MPs are still waiting to hear confirmation that Parliament is being recalled on Friday, although many have been told to expect a sitting to discuss military intervention against Isis. The chances are that it won't be announced until the Iraqi Prime Minister Haider al-Abadi has made a formal appeal for British involvement, and the Labour conference has finished, so that this cannot in any way be interpreted as a bit of politicking from a Conservative party keen to sabotage the Opposition's gathering.
The whips have been phoning MPs this morning asking about their support for strikes on Isis in Iraq. But some have also been asking about attacks in Syria, too, which has led MPs to believe that the question before them on Friday will be about action in both countries. I'm told, though, that the official whip questions are only about Iraq and that it must be a 'rogue' who is adding any other ideas.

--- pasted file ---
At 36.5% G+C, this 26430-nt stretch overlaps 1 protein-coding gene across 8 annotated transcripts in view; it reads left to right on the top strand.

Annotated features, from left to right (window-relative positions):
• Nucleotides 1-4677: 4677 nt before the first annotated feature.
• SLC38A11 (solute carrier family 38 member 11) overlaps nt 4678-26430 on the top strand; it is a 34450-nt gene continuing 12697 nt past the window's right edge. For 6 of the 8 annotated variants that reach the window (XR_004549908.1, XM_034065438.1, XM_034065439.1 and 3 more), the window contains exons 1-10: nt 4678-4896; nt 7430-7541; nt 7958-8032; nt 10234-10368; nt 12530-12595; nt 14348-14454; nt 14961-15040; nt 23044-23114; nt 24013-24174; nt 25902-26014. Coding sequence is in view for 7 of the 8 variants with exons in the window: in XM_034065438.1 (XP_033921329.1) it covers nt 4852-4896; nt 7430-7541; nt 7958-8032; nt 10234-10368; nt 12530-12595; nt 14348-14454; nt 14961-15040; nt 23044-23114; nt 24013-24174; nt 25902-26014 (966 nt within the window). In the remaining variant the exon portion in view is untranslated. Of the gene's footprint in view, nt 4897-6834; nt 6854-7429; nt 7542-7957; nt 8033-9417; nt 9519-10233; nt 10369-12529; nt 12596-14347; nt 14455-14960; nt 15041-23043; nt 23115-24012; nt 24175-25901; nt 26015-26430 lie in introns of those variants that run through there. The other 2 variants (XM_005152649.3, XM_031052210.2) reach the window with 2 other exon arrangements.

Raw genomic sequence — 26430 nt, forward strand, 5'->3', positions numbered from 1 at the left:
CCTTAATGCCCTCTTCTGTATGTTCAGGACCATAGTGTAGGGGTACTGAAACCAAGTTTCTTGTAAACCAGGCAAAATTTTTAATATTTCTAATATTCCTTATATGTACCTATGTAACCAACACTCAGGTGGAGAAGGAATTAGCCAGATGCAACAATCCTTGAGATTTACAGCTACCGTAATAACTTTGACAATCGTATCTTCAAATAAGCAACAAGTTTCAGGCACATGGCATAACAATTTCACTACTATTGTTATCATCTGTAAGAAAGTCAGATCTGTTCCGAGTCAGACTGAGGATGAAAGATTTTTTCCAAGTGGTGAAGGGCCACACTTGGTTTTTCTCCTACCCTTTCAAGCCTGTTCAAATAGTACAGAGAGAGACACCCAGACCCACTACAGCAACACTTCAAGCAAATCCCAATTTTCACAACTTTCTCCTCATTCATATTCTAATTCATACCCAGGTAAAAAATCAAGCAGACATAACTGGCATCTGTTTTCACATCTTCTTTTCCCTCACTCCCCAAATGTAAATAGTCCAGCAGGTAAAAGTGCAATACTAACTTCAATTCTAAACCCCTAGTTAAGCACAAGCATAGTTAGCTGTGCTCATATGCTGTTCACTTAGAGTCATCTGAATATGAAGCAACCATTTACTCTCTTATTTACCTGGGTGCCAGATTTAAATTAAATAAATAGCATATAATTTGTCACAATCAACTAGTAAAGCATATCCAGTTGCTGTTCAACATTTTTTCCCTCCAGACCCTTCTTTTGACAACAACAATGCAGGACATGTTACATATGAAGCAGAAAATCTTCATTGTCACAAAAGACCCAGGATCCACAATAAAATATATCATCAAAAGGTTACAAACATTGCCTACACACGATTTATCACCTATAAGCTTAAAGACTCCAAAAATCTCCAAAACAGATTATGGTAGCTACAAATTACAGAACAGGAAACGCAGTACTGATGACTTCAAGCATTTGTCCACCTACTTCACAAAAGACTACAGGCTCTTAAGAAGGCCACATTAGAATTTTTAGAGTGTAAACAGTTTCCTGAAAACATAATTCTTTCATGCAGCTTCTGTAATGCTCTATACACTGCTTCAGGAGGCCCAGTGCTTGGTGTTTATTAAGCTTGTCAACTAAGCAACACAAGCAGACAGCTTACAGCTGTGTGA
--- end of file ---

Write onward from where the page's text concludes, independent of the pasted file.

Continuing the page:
Whatever the questions, it is clear that the whips are being far more proactive than they were a year ago. One of the major failings in the Syria vote was that the government did not know what MPs were thinking, and made assumptions that they were supportive, when in reality the rebels were winning them over. An early attempt to get opinion, before the recall has even been set, means Number 10 has a real sense of how it will get a vote through the Commons.